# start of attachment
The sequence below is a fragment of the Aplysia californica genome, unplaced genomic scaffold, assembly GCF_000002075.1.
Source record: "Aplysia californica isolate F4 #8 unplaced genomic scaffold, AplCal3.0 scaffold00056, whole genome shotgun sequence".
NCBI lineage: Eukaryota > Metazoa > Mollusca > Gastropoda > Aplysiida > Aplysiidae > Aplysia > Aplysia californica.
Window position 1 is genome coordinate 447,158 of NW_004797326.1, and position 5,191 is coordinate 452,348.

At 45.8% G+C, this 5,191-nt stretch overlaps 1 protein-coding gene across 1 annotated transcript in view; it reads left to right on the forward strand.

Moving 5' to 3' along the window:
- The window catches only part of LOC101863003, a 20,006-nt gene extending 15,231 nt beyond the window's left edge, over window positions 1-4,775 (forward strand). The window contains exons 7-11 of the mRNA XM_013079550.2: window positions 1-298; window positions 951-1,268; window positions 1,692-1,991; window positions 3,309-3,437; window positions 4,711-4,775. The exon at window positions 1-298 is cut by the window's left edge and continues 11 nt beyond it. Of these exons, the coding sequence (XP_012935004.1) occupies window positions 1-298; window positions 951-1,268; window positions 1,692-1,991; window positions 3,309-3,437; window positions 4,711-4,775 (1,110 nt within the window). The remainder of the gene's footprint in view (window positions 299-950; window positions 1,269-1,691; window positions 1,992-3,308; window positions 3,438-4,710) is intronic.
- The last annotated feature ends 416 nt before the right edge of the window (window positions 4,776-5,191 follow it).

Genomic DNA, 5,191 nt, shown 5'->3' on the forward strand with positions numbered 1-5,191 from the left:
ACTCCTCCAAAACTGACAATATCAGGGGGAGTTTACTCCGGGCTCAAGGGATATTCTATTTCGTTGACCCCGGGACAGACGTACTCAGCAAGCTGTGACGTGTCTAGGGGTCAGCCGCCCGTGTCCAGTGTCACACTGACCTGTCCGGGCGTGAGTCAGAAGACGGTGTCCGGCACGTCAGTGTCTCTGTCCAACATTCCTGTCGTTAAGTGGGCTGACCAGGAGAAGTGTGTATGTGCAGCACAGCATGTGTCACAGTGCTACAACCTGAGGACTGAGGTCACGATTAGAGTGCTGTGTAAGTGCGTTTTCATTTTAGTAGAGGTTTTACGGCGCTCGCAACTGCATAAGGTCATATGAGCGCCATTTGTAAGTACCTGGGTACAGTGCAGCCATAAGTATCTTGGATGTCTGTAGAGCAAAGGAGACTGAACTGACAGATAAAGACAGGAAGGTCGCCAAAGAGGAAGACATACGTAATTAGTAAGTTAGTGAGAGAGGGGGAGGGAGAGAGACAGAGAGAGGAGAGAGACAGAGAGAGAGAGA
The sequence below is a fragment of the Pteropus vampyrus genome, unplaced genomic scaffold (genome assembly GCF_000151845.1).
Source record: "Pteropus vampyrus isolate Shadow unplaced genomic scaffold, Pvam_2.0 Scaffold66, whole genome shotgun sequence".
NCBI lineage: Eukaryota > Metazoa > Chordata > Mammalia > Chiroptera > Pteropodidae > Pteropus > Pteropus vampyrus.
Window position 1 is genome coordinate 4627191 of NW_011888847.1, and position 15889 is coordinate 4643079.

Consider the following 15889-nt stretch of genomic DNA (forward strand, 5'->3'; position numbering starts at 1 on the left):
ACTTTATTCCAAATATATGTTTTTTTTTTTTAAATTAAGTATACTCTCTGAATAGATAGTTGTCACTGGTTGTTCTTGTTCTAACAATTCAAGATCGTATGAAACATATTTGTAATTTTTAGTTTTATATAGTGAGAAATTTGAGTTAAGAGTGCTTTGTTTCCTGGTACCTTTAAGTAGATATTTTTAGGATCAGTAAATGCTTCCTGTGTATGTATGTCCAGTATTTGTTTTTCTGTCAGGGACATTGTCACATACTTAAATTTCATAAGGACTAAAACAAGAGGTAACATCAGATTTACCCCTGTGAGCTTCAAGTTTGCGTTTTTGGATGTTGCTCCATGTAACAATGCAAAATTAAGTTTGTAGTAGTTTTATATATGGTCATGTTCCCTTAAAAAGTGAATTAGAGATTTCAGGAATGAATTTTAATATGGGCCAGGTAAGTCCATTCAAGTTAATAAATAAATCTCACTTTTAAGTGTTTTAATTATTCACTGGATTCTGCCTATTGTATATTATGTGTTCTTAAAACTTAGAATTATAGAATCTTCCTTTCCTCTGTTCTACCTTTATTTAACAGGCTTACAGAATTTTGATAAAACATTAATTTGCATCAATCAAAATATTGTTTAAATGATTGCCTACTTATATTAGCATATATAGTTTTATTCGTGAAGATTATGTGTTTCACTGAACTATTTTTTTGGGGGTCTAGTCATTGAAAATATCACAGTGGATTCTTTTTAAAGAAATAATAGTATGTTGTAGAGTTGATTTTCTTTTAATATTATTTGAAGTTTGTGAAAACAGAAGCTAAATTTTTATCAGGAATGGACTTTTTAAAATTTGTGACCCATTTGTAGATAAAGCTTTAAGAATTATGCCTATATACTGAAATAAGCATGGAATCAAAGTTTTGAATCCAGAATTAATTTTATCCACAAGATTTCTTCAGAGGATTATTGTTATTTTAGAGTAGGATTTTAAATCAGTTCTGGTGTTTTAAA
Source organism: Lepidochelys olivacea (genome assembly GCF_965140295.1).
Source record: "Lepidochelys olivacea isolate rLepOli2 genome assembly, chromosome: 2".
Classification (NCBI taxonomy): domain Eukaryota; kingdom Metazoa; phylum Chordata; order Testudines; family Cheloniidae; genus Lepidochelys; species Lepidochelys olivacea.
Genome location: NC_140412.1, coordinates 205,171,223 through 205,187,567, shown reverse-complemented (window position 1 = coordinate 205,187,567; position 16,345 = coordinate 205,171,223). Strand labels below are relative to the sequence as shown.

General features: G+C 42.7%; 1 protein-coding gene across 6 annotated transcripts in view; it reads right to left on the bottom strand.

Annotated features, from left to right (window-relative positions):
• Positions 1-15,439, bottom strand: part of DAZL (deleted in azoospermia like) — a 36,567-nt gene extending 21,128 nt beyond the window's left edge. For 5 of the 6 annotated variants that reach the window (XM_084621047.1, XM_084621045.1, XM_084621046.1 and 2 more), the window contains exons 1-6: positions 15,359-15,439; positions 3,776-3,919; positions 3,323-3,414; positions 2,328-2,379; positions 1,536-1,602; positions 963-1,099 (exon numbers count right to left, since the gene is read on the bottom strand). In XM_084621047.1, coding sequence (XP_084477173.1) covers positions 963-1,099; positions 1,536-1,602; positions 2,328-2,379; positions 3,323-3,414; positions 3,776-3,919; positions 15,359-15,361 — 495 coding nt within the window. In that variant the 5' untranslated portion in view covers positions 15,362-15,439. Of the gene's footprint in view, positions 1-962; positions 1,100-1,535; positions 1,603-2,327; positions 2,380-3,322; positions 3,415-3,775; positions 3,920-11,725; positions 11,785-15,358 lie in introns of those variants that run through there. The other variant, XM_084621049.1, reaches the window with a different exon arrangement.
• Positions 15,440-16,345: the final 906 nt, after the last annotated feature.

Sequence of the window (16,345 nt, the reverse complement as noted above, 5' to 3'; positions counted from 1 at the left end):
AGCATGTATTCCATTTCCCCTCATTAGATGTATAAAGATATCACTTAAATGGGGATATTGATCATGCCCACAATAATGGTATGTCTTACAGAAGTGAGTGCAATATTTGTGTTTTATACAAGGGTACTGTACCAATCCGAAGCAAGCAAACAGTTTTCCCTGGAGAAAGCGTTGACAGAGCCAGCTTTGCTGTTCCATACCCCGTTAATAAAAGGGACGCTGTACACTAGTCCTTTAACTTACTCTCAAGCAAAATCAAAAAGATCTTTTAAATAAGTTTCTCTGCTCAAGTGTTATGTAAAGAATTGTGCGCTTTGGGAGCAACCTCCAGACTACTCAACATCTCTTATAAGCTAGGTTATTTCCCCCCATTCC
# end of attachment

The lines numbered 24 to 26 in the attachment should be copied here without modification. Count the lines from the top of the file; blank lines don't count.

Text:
• Positions 15,440-16,345: the final 906 nt, after the last annotated feature.

Sequence of the window (16,345 nt, the reverse complement as noted above, 5' to 3'; positions counted from 1 at the left end):
AGCATGTATTCCATTTCCCCTCATTAGATGTATAAAGATATCACTTAAATGGGGATATTGATCATGCCCACAATAATGGTATGTCTTACAGAAGTGAGTGCAATATTTGTGTTTTATACAAGGGTACTGTACCAATCCGAAGCAAGCAAACAGTTTTCCCTGGAGAAAGCGTTGACAGAGCCAGCTTTGCTGTTCCATACCCCGTTAATAAAAGGGACGCTGTACACTAGTCCTTTAACTTACTCTCAAGCAAAATCAAAAAGATCTTTTAAATAAGTTTCTCTGCTCAAGTGTTATGTAAAGAATTGTGCGCTTTGGGAGCAACCTCCAGACTACTCAACATCTCTTATAAGCTAGGTTATTTCCCCCCATTCC